By Ben Snyder
Using personified animals has been a very lucrative and productive method throughout the history of animation and cartoons. Disney consistently makes a hit movie every couple of years with this premise, and Fables used this idea to some extent as well. We could even go back to Animal Farm for instance. But that would be the only way that a book such as Unnatural could be mentioned within the same breath of said institutions. Unnatural #1 is one of the most heavy-handed, low grabbing, and uncomfortable stories I’ve read in a long time if not ever. I’d recommend anyone steers clear of this story unless they’re interested in low quality furry fan-fiction.
Maybe I am being jaded because I don’t identify with that community and picked this title to review at random, so the initial shock of the story opening with a semi-nude, anthropomorphic, pig-woman threw me off. But besides this, I can confidently say that the story and writing of this story is some of the worst I’ve seen from a major comic publisher such as Image.
Let’s begin with Leslie, the central protagonist who is a hybrid of a pig, Sarah Jessica Parker from Sex and the City, and almost every 20 something struggling to survive. That’s pretty much the character except that she particularly loves sushi and lives in a world where any hybrid relationship (dog and cat couples for example) or same-sex relationships are illegal. What makes Leslie’s situation worse is that she is seemingly not attracted to any other pigs, but none other than… a wolf. Yes, a big, bad wolf. It’s that heavy-handed; we also know Leslie loves sushi and CDs because she says it within her first moments of consciousness. She seems pretty shallow and unlikeable within the initial encounter with her, and she doesn’t do much to redeem herself beyond that.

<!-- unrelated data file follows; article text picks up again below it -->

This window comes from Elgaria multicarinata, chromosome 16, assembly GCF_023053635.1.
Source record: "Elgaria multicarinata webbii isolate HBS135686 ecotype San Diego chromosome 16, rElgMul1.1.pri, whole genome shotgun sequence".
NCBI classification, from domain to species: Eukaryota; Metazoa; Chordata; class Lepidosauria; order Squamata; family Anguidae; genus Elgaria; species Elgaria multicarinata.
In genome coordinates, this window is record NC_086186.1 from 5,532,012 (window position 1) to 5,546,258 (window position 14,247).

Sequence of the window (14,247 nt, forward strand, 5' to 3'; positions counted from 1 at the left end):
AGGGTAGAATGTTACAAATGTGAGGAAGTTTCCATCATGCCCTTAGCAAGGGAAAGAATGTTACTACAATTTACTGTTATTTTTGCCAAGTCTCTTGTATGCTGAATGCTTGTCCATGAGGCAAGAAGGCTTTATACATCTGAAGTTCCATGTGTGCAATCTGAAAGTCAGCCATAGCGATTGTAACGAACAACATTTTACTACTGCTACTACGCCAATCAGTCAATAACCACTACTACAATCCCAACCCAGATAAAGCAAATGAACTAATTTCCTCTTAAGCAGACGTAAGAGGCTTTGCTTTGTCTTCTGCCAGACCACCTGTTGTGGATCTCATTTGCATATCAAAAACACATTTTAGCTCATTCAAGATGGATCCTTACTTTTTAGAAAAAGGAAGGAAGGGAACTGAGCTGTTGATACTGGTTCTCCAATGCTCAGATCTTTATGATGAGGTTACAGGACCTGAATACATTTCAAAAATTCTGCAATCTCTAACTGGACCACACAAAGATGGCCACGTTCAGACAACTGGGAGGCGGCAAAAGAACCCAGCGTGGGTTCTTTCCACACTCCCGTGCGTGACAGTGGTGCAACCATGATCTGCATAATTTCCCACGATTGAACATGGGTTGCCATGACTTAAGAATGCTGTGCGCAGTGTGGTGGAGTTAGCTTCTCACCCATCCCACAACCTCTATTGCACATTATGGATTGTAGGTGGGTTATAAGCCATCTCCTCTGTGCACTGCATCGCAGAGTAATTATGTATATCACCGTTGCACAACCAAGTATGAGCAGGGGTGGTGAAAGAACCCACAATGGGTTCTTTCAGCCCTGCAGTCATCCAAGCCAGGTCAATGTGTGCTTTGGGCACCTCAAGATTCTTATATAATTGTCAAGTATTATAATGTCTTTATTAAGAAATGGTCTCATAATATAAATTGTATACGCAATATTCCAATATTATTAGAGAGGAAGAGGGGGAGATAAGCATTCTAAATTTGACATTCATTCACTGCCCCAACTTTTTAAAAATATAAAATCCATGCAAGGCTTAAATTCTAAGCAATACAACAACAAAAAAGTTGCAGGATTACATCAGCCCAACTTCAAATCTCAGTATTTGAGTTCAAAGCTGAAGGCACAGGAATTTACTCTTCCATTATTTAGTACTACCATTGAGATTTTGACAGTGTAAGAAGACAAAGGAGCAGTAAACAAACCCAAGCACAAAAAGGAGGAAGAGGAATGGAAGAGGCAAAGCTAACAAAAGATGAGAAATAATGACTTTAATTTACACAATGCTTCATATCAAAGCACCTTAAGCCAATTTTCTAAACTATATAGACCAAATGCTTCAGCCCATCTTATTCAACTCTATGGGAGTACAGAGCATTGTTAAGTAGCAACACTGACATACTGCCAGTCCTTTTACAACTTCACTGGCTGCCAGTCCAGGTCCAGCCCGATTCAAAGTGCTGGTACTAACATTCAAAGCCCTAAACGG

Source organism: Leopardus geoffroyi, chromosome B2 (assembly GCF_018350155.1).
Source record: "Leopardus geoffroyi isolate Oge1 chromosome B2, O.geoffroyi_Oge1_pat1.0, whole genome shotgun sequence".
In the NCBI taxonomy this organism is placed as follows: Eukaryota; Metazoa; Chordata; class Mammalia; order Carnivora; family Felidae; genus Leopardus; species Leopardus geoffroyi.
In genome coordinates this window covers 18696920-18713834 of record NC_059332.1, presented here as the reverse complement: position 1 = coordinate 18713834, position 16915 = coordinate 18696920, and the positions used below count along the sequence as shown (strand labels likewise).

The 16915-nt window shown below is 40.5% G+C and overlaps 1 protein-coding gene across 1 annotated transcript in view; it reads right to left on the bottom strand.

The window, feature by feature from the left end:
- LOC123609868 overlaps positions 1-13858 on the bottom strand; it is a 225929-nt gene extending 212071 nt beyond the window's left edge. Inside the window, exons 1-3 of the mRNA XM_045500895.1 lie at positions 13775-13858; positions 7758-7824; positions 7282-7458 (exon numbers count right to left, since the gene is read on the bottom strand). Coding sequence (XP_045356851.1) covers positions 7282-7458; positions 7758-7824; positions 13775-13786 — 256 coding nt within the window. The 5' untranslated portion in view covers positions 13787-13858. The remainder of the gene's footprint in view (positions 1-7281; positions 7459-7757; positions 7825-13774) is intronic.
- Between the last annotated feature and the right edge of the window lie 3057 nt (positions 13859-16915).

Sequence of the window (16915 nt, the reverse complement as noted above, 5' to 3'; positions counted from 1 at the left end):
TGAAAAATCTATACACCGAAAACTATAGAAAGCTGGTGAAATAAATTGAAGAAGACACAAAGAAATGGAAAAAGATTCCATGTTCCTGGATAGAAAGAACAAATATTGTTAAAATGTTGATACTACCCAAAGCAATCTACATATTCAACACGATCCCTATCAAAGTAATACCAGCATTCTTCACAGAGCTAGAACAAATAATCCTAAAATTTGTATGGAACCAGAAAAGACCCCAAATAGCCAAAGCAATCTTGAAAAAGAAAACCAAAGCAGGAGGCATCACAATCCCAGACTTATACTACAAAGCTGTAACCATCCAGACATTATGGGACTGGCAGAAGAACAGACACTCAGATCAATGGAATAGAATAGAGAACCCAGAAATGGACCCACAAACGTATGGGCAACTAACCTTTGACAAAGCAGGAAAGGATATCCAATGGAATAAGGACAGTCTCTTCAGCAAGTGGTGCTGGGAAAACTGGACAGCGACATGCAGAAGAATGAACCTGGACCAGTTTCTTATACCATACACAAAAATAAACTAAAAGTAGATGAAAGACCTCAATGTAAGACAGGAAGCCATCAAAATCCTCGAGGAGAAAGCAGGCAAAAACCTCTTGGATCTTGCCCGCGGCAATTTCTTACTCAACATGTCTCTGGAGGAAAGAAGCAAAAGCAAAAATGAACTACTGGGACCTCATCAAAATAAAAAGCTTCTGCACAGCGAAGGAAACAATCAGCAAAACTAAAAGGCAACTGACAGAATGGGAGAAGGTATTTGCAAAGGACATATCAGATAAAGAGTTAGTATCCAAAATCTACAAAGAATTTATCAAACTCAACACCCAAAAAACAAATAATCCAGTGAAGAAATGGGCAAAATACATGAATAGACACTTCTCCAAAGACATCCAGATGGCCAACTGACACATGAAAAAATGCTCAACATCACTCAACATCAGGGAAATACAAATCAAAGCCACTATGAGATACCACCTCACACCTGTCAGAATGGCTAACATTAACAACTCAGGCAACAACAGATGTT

I feel like writer, artist, and colorist Mirka Andolfo could have had an adequate metaphor for same-sex struggles in our contemporary climate right now if she didn’t use it outright. Once she made it explicit it lost a lot of it’s punch and made it feel tacked on. But Andolfo really doesn’t make any of the other characters much of anything either. Instead, they feel like accessories to Leslie instead of living animals. There’s the friend and roommate, the pervy boss, and the gay best friend and that is pretty much all to them. I’m hard-pressed to even remember their names moments after re-reading the chapter.
The aspect of this book that made me the most uncomfortable was the art and simply how sexual it was. I get that this book is definitely geared towards a certain audience that desires this and the few scenes in question are drawn pretty enough. But seemingly every character is drawn so sexually; it makes me wonder why bother putting clothes on them. Besides this complaint, the art is also very plain. While not horrible, it’s definitely not the strongest reason to pick up the book, if there is one.
It’s hard to find any aspect of Unnatural #1 redeemable. I understand what Mirka Andolfo is attempting to do and who her intended audience is, but what she put out feels insulting to that audience. Surely, people can enjoy a sexual book with a decent story, writing, and art, right?